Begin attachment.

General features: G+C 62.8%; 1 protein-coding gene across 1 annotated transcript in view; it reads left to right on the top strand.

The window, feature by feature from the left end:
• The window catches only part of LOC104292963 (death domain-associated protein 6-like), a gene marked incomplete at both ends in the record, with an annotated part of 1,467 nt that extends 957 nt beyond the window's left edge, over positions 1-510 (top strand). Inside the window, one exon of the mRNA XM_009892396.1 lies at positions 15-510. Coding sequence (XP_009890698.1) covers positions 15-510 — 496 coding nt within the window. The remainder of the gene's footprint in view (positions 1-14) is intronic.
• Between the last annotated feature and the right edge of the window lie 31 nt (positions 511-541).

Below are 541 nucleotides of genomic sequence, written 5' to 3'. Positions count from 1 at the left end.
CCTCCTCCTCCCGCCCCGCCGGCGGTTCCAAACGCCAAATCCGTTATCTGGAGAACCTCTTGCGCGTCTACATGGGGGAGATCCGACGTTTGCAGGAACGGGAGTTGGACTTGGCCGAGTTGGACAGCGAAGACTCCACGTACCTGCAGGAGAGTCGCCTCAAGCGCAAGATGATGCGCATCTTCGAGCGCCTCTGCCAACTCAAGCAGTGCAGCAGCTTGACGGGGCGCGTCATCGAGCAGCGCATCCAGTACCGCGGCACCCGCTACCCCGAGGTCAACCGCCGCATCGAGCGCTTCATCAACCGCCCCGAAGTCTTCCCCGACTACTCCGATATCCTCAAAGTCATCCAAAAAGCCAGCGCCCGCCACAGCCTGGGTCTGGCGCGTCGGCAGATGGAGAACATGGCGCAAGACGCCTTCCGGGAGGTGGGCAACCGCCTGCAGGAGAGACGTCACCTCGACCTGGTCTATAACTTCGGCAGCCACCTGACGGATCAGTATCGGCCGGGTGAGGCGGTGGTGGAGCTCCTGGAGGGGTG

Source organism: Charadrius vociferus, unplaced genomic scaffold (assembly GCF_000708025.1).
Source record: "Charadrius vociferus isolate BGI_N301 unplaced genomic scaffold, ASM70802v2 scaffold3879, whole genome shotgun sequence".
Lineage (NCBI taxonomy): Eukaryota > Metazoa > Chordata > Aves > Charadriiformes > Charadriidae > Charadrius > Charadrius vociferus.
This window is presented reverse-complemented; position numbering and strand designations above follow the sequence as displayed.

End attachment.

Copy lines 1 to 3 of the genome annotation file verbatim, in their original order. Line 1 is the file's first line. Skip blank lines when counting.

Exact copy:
General features: G+C 62.8%; 1 protein-coding gene across 1 annotated transcript in view; it reads left to right on the top strand.

The window, feature by feature from the left end:
• The window catches only part of LOC104292963 (death domain-associated protein 6-like), a gene marked incomplete at both ends in the record, with an annotated part of 1,467 nt that extends 957 nt beyond the window's left edge, over positions 1-510 (top strand). Inside the window, one exon of the mRNA XM_009892396.1 lies at positions 15-510. Coding sequence (XP_009890698.1) covers positions 15-510 — 496 coding nt within the window. The remainder of the gene's footprint in view (positions 1-14) is intronic.